The 1933 Cadillac Series 355-C Eight were offered in Fisher bodies resting on 134- and 140-inch wheelbases, and the Fleetwood bodies resting on a 140-inch platform. The 353 cubic-inch, L-head, inline-8 engine delivered 115 horsepower at 3,000 RPM and was backed by a three-speed selective, synchromesh transmission with a twin-disc clutch. Stopping power was by mechanical 15-inch drum brakes on four wheels with vacuum assist. Controlled free wheeling was no longer offered. Prices ranged from $2,700 to $4,150.

Design cues included sectioned bumpers with plain ends and a three-bar center, a vee-shaped grille, and a painted radiator shell. A chrome-plated radiator shell was optional. The fender had valances, and the fender tie-bar was sectioned and the center section disappeared behind the grille. The previous vertical hood doors were replaced by six horizontal doors, and no-draft Individual Controlled Ventilation (I.C.V.) was introduced. The I.C.V. were pivoting vent windows in the front doors and rear door or rear quarter windows. In early production examples, the front door window needed to be lowered to disengage the channel at its front edge from the vent window, allowing the vent window to pivot. Later examples had the sealing channel attached to the door frame allowing the vent window to operate independently of the window glass.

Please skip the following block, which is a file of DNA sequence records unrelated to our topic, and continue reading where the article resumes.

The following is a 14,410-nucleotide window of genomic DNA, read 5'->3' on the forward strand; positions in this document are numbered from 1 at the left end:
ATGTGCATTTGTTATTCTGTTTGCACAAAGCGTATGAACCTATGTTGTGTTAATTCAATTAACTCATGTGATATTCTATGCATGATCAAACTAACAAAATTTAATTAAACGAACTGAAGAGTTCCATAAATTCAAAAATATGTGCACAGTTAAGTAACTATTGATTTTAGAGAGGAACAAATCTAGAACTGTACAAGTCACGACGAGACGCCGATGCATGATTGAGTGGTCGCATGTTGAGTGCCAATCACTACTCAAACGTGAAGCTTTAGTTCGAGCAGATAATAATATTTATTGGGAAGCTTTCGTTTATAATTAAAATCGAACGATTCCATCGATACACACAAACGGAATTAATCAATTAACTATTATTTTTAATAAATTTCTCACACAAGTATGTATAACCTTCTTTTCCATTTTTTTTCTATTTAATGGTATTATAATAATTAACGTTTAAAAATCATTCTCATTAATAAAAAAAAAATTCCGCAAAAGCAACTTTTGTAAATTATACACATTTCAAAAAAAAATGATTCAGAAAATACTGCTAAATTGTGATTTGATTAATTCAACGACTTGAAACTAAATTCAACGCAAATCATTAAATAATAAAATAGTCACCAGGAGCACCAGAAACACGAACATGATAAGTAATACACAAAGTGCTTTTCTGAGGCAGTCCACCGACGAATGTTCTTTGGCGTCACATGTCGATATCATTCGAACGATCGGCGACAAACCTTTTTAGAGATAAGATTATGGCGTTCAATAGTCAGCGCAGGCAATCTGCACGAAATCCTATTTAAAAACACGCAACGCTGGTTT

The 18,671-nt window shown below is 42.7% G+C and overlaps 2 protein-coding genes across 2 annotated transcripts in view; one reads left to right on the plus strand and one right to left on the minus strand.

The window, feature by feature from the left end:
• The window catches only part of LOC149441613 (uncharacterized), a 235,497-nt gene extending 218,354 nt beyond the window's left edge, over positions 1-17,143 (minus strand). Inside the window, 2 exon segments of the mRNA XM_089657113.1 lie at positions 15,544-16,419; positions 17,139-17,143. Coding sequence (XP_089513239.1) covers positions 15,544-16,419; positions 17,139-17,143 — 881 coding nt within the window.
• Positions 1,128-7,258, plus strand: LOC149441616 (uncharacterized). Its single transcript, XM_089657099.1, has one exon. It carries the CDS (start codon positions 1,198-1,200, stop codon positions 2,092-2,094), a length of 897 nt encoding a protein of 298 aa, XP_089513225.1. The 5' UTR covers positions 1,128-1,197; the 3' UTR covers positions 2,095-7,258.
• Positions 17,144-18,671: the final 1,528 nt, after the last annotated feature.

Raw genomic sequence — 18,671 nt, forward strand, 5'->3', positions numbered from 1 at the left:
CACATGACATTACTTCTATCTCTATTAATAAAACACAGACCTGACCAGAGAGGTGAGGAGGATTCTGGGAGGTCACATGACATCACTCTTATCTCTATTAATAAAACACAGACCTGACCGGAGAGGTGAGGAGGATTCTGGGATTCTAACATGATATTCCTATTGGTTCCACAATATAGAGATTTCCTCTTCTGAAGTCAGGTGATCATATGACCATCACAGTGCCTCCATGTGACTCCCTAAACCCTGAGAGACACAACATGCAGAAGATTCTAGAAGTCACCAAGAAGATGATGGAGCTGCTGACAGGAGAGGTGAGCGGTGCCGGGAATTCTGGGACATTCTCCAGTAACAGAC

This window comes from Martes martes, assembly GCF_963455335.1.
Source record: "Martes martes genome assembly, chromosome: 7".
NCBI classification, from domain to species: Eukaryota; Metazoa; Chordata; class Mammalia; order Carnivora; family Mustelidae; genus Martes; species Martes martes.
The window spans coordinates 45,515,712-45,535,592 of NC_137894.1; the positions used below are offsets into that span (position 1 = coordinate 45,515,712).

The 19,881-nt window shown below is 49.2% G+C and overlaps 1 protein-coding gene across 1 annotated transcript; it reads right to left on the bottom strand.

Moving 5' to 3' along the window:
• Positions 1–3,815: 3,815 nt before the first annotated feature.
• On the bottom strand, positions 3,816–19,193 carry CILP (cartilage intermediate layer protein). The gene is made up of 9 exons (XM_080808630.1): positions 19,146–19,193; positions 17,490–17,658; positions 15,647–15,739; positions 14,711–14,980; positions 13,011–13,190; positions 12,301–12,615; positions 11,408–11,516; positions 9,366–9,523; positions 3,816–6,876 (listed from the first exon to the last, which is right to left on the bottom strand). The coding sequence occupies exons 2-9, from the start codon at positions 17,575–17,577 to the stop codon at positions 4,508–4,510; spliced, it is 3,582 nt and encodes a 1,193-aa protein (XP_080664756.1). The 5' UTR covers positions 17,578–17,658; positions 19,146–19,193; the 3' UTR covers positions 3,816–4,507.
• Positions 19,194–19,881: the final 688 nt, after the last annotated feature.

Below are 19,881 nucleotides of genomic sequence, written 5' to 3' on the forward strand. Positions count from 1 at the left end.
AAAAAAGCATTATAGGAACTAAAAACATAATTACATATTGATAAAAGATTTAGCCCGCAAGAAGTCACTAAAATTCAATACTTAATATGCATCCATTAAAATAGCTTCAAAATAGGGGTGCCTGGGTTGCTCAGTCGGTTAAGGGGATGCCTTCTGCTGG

The rear windows and windshield were stationary, and the lack of a windshield operating mechanism allowed room for the wiper motor behind the headboard.